You must press both shift keys at once, followed by another key press, to enter words such as Int, Rnd, Chr$ and Codes. Other commands, such as Ink, Paper and Beep, require both shift keys to be pressed at once, then the red one to be held down while the relevant key is pressed.

Unfortunately, the command New is as easy to access as Print and Goto - no Shift keys or juggling needed. This is sure to result in programs being wiped accidentally, especially as New lies between Copy and Plot. By contrast, the harmless Stop command, on the same key, needs two key presses. Designing the New like this suggests that not enough thought has been given to human behaviour.

Other aspects of the keyboard show more care in their design. The Then and Goto are on the same key, as these are often accessed one after the other; the same goes for For and To. There is a single apostrophe - a wise lesson learned from Atom and BBC Basic - to move the Print statement down a line, so

PRINT ' ' "HI"

will skip two lines before printing the word "HI".

The List command takes some getting used to. Pressing List will give you a page of program, then the message


will appear in the bottom left-hand corner. Pressing any key except "n" allows the listing scroll to continue, page by page. The current-line cursor, an inverse > symbol on the ZX-81, has been replaced by the same symbol displayed in normal mode. It is not particularly easy to see, and you can spend a lot of time running your eyes up and down the column after the line numbers to find it. Using List n to find a line you have requested is almost comically difficult.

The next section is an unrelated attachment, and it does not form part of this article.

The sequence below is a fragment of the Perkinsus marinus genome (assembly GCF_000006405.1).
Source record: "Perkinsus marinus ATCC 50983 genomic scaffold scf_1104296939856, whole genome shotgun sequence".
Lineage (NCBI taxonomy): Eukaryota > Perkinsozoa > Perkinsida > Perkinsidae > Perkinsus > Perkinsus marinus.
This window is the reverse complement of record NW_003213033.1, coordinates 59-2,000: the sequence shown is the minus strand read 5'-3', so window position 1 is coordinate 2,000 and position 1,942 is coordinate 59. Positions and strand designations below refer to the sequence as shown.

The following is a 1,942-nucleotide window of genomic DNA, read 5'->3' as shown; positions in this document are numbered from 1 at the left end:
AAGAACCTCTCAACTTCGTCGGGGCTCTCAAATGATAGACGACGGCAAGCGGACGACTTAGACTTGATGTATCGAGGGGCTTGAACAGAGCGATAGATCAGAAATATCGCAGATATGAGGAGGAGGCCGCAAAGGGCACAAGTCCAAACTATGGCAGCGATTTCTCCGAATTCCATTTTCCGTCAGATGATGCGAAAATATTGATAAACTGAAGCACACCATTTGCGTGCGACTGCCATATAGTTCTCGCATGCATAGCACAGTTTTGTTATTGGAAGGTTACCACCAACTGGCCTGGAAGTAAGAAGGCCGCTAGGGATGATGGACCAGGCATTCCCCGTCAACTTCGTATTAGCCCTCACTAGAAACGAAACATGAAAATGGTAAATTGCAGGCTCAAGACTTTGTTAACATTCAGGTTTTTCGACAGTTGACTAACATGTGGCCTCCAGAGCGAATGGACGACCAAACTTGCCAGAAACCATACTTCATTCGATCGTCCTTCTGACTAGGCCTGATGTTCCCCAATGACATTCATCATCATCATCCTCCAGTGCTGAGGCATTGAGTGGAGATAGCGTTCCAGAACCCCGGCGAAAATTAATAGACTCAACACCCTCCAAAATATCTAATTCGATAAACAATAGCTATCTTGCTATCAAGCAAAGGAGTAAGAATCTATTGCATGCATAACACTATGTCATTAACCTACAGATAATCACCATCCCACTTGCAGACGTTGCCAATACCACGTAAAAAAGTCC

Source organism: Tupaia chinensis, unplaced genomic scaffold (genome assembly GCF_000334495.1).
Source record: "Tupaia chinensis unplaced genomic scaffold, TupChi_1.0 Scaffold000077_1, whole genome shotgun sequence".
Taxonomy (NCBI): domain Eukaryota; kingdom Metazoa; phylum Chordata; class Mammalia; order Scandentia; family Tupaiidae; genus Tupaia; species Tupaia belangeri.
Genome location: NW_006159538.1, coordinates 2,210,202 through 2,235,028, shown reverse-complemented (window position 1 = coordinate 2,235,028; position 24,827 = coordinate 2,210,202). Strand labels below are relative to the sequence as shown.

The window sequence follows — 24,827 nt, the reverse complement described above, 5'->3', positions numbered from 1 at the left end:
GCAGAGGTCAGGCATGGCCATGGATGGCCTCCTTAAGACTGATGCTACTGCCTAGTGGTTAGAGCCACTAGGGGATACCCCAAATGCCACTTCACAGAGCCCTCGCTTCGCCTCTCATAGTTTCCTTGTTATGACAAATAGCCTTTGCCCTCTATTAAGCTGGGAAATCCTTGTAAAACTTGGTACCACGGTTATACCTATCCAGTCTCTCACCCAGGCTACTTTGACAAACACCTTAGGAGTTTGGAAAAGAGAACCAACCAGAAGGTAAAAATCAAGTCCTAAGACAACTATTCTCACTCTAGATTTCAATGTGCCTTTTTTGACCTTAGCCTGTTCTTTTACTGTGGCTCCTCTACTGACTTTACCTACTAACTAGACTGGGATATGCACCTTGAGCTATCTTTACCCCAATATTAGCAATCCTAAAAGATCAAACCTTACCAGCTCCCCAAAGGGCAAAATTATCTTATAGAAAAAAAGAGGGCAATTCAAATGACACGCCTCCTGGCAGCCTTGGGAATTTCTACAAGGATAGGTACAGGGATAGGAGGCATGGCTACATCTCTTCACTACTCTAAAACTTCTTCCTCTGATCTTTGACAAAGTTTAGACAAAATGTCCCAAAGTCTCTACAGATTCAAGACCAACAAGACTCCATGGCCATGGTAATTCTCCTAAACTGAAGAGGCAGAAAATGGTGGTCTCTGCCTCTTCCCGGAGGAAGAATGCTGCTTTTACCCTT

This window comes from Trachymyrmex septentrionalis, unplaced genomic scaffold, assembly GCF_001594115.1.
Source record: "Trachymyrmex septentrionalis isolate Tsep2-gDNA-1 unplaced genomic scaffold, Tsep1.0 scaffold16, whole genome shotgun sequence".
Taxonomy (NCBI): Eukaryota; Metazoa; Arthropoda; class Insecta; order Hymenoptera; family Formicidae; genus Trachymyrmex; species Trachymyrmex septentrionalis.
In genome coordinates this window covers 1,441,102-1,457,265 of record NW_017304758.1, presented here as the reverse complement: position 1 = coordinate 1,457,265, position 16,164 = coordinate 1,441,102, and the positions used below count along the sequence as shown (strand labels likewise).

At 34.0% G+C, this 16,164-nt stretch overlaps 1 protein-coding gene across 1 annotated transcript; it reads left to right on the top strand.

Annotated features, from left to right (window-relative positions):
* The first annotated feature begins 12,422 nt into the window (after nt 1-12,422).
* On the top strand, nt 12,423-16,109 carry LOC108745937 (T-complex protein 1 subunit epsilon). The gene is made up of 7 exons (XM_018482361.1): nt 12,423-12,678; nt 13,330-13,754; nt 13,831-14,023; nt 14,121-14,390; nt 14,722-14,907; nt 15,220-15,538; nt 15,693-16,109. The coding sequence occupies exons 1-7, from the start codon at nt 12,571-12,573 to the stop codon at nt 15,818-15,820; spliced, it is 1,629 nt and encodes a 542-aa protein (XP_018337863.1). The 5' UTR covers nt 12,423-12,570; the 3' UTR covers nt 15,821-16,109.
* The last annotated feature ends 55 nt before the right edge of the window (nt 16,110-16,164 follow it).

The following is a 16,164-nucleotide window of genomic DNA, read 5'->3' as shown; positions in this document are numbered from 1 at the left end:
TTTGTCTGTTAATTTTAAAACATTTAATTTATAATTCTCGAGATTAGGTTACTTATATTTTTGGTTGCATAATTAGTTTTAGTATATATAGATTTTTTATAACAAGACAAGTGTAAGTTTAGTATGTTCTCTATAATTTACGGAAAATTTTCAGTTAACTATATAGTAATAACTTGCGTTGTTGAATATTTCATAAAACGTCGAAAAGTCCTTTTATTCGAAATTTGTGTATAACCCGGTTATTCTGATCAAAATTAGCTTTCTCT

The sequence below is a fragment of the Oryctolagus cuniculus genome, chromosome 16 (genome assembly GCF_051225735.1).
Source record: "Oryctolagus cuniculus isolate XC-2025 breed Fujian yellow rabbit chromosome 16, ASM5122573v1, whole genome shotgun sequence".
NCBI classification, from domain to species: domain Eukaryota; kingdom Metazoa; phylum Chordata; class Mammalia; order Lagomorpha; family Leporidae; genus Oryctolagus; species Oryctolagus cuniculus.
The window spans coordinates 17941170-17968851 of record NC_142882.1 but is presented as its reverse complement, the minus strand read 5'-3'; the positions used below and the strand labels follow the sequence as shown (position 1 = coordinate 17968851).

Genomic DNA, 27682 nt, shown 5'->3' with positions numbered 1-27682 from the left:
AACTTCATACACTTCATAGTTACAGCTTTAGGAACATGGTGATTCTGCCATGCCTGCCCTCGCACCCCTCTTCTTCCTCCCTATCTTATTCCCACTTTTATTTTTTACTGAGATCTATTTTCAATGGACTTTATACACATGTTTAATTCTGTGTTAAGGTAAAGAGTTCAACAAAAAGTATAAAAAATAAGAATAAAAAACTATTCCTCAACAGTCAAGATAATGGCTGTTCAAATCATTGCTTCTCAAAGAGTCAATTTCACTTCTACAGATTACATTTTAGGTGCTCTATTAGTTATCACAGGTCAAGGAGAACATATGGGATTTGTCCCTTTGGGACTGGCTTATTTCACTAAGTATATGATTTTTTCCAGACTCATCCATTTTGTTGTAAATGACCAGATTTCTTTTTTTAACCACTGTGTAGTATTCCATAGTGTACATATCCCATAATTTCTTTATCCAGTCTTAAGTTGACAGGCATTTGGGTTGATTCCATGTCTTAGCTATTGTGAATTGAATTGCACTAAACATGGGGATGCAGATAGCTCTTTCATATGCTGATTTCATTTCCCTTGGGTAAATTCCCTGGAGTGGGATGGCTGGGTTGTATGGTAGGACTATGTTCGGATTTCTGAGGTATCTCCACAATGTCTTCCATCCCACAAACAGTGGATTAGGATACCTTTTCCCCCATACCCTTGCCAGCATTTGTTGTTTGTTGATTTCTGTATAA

The Beep command is simple to use, and the volume from the internal speaker is adequate.

The sound output can be tapped from both the Mic and Ear sockets at the back, to drive an earpiece or to feed into an amplifier. The word Beep is followed by two parameters. The first is the duration of the tone in seconds - fractions of a second, such as .05 or 17/36, are also accepted - followed by a comma, followed by the frequency. Middle-C is a 0, so

Beep 1,0

will play middle-C for one second. Higher numbers produce higher notes, with negative numbers for notes below middle C. There is a range of around 130 semitones, and fractions of a tone are accepted.

The graphics are a development from those of the ZX-81. All the standard ZX symbols are there, made from quarters of a character square, with black and grey, along with their inverses. The new Draw command draws a remarkably fine line from the co-ordinates of the Plot command and can therefore be used as a substitute for Move. The Draw command can also be used to draw parts of circles by adding a third parameter, the angle to be turned through. The Circle command - naturally enough, it draws a circle - needs three parameters: the x and y co-ordinates of the centre, and the radius. The circles drawn appear very close to true circles, especially if a fairly large radius is used.

Lower-case letters

The lower-case letters, formed on an eight-by-eight character grid, are fairly good, although the descenders only go down one pixel.

You can define up to 21 of your own characters, using a remarkable function called Bin - for binary - which allows character shapes to be Poked into position. The new character can be assigned to any key. Chr$8, is a back-space which does not erase the character, and you either overprint, using the command Over, or underline. Far more sophisticated than on the ZX-81, the Spectrum graphics will prove a boon for improving screen and printer output, although they will also be more difficult to master.

It is good that Sinclair has decided not to kill the ZX-81 as it is still the ideal first computer. Those who know how to program a ZX-81 will find they can gain reasonable facility with the Spectrum within a couple of hours. After countless hours staring at the black, greys and whites of the dumb ZX-81, the brilliant colours and the Beeps from the Spectrum will ensure that even your dullest programs at least look interesting.